THE EDITED PRESS RELEASE: “Springtime is the new Australian group comprising Gareth Liddiard (The Drones, Tropical Fuck Storm), Jim White (Xylouris White, Dirty Three) and Chris Abrahams (The Necks). Springtime is the culmination of three renowned, multidisciplinary musicians each known for distinct styles and sounds — a new endeavor that is as much a tonal experiment as it is a meditation on modern-day absurdity. Their self-titled debut combines elements of art rock, experimental noise, poignant lyricism, free jazz and improvisation to craft austere portraits of a world paralyzed by shellshock.
The lyrics for their first single The Viaduct Love Suicide were written by Liddiard’s uncle Ian Duhig, who became a full-time writer after working with homeless people for 15 years and has since published eight books of poetry, most recently his New and Selected Poems, a Poetry Book Society Special Commendation for winter 2021. Duhig has won the Forward Best Poem Prize once, the National Poetry Competition twice and has been shortlisted four times for the TS Eliot Prize. He is a Cholmondeley Award recipient and fellow of the Royal Society of Literature.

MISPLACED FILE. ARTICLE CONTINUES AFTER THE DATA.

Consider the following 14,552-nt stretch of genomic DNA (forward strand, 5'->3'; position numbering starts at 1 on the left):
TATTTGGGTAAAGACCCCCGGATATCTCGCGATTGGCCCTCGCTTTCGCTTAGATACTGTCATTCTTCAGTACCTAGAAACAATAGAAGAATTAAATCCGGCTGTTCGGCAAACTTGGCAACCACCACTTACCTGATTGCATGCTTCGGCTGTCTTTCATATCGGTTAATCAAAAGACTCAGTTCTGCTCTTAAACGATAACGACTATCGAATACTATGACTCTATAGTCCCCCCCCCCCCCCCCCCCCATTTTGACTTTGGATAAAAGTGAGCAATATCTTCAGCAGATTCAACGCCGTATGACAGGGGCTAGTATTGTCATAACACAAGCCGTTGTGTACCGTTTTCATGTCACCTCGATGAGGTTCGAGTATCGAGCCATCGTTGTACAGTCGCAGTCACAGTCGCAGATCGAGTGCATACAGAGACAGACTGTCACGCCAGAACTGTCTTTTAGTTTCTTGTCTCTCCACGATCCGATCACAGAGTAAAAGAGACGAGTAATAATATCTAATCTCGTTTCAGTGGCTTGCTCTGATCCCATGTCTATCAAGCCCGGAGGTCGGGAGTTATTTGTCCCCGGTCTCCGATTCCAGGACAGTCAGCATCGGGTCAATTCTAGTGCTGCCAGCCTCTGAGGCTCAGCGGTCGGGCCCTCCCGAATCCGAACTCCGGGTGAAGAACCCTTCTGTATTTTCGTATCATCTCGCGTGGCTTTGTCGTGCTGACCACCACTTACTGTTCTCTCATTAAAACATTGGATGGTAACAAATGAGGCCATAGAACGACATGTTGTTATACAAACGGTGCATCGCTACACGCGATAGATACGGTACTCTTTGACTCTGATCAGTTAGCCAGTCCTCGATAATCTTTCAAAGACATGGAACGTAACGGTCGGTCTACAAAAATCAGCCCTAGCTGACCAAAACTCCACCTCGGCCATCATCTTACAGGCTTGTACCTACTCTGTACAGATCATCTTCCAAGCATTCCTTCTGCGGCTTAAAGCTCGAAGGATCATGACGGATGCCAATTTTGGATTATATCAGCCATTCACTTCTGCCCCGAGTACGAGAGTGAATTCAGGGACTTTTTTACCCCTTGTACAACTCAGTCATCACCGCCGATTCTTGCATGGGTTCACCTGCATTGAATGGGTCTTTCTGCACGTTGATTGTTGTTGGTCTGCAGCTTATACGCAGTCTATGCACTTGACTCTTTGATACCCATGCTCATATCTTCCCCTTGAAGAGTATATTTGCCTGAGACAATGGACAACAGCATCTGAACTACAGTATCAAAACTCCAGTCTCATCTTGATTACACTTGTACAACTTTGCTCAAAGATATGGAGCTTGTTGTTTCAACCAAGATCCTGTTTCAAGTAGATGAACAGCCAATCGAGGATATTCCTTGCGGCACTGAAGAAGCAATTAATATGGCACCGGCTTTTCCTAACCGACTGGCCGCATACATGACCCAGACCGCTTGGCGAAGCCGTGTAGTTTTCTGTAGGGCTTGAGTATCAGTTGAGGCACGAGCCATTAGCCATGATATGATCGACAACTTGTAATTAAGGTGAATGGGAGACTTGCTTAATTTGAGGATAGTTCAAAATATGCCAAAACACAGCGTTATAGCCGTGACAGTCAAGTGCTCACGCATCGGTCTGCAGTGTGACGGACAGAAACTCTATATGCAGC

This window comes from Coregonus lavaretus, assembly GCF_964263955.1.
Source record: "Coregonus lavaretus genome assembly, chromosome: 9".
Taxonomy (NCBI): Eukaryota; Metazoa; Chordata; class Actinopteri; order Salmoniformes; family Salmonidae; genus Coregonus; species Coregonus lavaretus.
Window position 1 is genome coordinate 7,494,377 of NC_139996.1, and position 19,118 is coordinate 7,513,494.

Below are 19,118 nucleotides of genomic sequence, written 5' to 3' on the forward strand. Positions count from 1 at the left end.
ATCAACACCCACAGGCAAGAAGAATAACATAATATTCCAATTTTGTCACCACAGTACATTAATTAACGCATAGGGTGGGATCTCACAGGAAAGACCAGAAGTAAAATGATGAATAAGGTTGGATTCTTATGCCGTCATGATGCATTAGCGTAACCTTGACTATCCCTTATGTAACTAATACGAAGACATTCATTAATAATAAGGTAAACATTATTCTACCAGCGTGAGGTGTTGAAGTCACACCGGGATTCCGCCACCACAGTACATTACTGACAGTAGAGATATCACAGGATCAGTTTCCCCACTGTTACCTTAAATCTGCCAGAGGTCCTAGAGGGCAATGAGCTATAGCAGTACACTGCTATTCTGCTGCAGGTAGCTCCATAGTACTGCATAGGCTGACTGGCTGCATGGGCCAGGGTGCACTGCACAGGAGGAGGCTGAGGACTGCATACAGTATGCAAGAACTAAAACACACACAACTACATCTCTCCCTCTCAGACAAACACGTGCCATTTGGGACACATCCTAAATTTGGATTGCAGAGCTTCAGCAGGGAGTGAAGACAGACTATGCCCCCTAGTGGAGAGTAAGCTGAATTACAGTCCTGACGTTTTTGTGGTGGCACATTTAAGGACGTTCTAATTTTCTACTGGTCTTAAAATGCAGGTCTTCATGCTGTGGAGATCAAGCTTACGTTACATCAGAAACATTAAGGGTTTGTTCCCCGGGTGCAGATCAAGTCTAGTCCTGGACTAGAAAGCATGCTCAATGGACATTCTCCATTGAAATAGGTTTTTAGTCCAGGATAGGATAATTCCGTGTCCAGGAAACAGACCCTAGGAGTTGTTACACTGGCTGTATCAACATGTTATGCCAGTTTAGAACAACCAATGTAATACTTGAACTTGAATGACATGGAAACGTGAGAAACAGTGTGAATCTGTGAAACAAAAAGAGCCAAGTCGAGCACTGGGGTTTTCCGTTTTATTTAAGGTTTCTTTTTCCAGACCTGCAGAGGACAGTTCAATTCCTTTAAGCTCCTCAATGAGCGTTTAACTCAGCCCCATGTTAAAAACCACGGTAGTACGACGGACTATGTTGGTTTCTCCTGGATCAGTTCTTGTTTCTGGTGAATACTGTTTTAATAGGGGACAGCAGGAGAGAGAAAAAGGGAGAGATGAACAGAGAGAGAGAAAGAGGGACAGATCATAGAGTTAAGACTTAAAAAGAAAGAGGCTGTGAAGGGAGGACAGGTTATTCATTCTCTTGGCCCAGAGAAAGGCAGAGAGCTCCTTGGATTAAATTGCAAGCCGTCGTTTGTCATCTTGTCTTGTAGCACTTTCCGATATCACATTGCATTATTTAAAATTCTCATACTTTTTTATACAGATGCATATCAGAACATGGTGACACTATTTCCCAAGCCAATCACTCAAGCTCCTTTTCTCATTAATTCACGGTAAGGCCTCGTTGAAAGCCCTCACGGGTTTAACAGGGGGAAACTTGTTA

Duhig shared the tragic origins of the poem: “I wrote this in the style of the Japanese love suicide genre (the first two lines quote Chikamatsu’s The Sonezaki Love Suicide) partly because it is a tradition more forgiving of this desperate act, but mainly because the events inspiring it were so heartbreaking they overwhelmed my attempts to treat it more directly. Where I was working recently an NHS employee, married to another NHS employee, was trying to raise their autistic child. Despite being at the heart of this vast care organisation, the pressures of caring destroyed their marriage, and led eventually to her jumping to her death with her child in her arms, who also died, at a beauty spot already too well-known for such sad departures. I have met many women NHS staff in danger of, or actually being on, a treadmill of caring at work and at home with their own needs crushed, sometimes with tragic results. This poem is dedicated to them, and to the memory of Helen Rogan.”